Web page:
Earlier this month, Palestinians organized and staged Hip-Hop Kom, a rap competition broadcast in the West Bank and Gaza showcasing the talent of local rappers. As Jordan Flaherty, writing for The Electronic Intifada, notes, “Through the use of video conferencing and projection, each city could see and hear the performances happening in the other. Five groups from Gaza participated, coming in first, third, and fourth place.” Although Gazans took the prize, the real victory goes to all the Palestinians who orchestrated and participated in the event which embodied the principles of pragmatic nonviolence. It was a subversive action, daring to unite and voice the angst of oppression over melodious beats and rhythms. It was a bold demonstration of the power of Palestinian youth and their ability to peacefully and creatively mobilize themselves in the face of violence.
I see Palestinians turning toward an art form that was birthed by oppressed black people in the US and I can’t help but notice the parallels between the groups. Hip-hop gives expression to the plight of marginalization and it vocally validates the experience of the oppressed. In the US, we are witnessing the infiltration of hip hop by forces of materialism and greed. In Palestine, the essence of hip-hop still remains close to the root of active struggle and resistance against on oppressive order. Palestinian hip-hop reminds us that the poverty of the South Bronx shares a common cause with the poverty of Jenin. It calls us back to the realization that we are all a people in struggle against the war machine. While we let hip-hop die on its native soil, a drumbeat from Palestine calls us toward a resurrection fueled by the knowledge that our country deprives and exploits its poor at home in order to make war on others abroad.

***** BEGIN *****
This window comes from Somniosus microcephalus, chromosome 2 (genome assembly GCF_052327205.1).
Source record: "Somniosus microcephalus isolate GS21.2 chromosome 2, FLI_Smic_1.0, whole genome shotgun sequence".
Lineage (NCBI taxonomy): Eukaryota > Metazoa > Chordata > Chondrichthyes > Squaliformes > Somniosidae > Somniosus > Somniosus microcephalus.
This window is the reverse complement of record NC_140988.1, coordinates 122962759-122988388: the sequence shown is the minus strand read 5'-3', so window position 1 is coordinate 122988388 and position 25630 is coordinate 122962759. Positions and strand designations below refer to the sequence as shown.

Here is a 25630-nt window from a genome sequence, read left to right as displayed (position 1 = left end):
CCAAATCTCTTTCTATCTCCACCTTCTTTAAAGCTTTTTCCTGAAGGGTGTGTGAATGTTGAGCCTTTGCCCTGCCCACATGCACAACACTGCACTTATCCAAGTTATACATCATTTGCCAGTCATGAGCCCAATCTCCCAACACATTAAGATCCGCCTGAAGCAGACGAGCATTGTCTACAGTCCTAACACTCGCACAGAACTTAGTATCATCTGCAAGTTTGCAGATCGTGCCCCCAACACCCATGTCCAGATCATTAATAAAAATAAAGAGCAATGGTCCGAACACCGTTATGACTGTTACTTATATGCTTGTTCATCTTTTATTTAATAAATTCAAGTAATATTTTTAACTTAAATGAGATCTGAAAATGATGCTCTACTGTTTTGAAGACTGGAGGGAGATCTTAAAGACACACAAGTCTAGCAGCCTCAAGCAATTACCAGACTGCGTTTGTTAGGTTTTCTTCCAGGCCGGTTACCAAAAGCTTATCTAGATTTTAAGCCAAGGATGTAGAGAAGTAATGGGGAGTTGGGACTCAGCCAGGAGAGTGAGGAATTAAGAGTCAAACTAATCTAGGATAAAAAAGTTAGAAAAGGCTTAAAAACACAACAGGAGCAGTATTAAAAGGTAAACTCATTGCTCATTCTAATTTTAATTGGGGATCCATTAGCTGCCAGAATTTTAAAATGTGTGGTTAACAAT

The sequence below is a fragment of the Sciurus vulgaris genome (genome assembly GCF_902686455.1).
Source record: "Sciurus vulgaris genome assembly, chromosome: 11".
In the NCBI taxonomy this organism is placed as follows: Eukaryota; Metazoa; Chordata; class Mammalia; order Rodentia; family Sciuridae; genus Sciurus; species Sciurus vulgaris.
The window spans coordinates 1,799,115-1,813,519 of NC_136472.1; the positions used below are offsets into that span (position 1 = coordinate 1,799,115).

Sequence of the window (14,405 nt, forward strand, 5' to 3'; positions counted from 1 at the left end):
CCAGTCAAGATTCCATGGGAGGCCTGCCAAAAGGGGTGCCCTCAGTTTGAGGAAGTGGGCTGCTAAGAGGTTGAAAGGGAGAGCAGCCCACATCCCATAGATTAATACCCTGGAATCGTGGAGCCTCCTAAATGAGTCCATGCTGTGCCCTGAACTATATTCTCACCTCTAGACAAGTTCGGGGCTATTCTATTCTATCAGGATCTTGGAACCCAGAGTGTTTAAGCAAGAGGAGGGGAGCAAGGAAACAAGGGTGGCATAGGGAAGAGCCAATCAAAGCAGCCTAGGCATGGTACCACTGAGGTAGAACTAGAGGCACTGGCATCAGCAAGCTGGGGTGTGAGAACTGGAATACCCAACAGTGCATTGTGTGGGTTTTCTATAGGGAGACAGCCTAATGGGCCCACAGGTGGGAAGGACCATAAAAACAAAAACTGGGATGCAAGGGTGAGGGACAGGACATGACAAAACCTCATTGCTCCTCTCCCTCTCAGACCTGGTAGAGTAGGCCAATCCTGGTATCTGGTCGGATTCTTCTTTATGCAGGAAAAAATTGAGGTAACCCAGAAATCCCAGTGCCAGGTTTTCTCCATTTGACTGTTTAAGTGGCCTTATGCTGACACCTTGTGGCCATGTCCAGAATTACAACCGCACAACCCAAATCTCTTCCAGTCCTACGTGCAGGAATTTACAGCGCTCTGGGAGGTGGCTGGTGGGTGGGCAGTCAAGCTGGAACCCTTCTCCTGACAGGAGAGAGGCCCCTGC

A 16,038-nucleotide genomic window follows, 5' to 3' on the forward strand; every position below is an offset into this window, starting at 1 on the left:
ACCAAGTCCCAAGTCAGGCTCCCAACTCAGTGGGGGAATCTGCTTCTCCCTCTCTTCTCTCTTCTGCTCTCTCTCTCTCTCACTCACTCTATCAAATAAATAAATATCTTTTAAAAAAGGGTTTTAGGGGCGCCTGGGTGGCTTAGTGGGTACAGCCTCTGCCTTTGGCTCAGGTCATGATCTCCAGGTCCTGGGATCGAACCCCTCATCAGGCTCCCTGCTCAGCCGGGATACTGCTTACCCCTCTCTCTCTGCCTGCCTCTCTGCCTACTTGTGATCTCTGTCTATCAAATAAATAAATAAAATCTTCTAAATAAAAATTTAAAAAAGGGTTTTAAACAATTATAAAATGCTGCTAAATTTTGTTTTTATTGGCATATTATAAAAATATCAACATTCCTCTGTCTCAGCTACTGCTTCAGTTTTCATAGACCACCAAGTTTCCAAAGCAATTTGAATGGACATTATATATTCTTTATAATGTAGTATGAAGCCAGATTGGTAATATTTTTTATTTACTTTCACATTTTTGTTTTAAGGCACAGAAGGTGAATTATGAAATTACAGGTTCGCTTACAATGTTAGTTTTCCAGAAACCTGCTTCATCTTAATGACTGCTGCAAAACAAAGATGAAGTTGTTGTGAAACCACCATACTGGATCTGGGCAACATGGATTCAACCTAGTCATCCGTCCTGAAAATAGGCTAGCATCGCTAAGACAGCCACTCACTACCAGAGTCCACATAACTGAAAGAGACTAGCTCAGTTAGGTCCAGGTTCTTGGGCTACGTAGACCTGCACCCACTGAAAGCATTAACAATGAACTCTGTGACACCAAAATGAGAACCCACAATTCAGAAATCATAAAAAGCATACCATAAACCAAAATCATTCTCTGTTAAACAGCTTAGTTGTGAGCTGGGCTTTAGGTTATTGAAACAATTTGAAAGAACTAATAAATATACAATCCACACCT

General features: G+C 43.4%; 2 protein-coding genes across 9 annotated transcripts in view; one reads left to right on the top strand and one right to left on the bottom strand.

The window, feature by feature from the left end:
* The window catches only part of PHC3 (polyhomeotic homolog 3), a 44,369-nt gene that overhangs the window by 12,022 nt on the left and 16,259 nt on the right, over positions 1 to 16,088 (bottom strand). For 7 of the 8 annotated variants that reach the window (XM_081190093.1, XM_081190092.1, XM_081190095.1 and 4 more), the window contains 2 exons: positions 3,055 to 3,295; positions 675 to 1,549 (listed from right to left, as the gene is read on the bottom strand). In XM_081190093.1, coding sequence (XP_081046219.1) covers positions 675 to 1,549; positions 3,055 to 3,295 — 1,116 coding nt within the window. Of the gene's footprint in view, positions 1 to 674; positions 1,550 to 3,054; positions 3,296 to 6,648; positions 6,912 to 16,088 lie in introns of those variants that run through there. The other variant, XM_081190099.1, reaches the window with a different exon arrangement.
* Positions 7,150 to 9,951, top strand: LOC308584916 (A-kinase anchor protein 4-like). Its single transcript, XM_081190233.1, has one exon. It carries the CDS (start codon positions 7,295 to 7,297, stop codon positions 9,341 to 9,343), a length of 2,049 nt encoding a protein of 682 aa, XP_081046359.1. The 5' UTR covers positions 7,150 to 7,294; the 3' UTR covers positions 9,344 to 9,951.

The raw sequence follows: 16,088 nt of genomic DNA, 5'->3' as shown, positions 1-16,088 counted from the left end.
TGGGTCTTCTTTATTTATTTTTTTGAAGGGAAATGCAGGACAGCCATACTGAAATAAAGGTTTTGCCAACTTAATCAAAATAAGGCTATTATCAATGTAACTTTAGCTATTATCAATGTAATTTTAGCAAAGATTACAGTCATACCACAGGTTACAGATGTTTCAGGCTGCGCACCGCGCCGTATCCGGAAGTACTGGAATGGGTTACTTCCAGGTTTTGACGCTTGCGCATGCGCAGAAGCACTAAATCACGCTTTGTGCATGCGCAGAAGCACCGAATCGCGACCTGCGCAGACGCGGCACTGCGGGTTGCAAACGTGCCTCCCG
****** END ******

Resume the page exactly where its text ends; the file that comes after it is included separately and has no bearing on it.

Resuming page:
Palestinians are painfully aware that life in Palestine depends on perception and awareness in the US. Getting back to the roots of hip-hop will situate us at the interface of the international and the domestic and will put us in solidarity with local and global networks of people struggling for change and freedom from tyranny. Hip hoppers in the US must therefore take hip-hop as seriously as the Palestinians do and utilize it as a tool to organize and elevate the consciousness of the nation. We must bring the human face of Palestine to our fellow Americans but in order to do so we have to get closer to them ourselves. Can we show them that we care? Or are we too committed to rapping about money and illusory prosperity? Are we exporting our solidarity or a vain, materialistic outlook on life? Are we representatives of the status quo of imperialism and colonialism or do we chant the fires of resistance? Only we can decide.
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